his book, by a Methodist minister with wide experience of churches in Britain and abroad, has arisen out of a consuming interest in the ecumenical movement in England over a period of years. Written in an open and attractive way, it describes the history of relations between churches since their earlier divisions, and focusses particularly on the situation at the present time. Was the church united in New Testament times, and what were the problems which caused divisions? After looking at these questions against the background of the early church and the Reformation, David Butler then looks at beliefs which have so often been in conflict in the past as they appear to others. What are the 'strange ideas' of Protestants and Catholics and why is each side so suspicious of the other? Why can't Anglicans and Methodists agree, and what about Catholics and Anglicans, Methodists and Catholics? Of course great progress has been made, and in particular growing convergence on understanding the Bible is highlighted, and the reconciliation over Reformation controversies is noted. There are also chapters on most recent ecumenical developments and on ecumenical spirituality. Then comes a description of the new scene: the role of the Black churches in the ecumenical movement, and the contribution of the Pentecostal and charismatic movements.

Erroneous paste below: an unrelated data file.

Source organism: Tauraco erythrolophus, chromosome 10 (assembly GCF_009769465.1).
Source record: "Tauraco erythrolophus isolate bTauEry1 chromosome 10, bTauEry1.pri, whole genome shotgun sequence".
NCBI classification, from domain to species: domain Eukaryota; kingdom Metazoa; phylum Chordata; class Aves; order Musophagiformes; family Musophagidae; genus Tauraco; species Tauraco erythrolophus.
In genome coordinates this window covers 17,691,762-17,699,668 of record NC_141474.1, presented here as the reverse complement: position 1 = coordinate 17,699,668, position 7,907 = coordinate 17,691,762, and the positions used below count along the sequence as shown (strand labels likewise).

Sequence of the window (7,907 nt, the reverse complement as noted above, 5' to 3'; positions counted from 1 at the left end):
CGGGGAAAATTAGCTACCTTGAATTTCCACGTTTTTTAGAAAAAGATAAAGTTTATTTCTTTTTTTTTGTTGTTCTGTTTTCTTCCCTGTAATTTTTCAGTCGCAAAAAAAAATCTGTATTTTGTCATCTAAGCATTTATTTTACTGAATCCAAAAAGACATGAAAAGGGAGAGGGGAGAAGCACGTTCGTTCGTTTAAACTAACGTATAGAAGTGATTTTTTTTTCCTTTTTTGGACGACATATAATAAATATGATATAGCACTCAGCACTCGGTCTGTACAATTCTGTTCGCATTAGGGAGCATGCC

Here is a book which any Christian can understand, and its infectious enthusiasm brings to life a vital cause which to some seems to have got bogged down with impasses or dulled by uninspiring statements reading perilously like bureaucracy.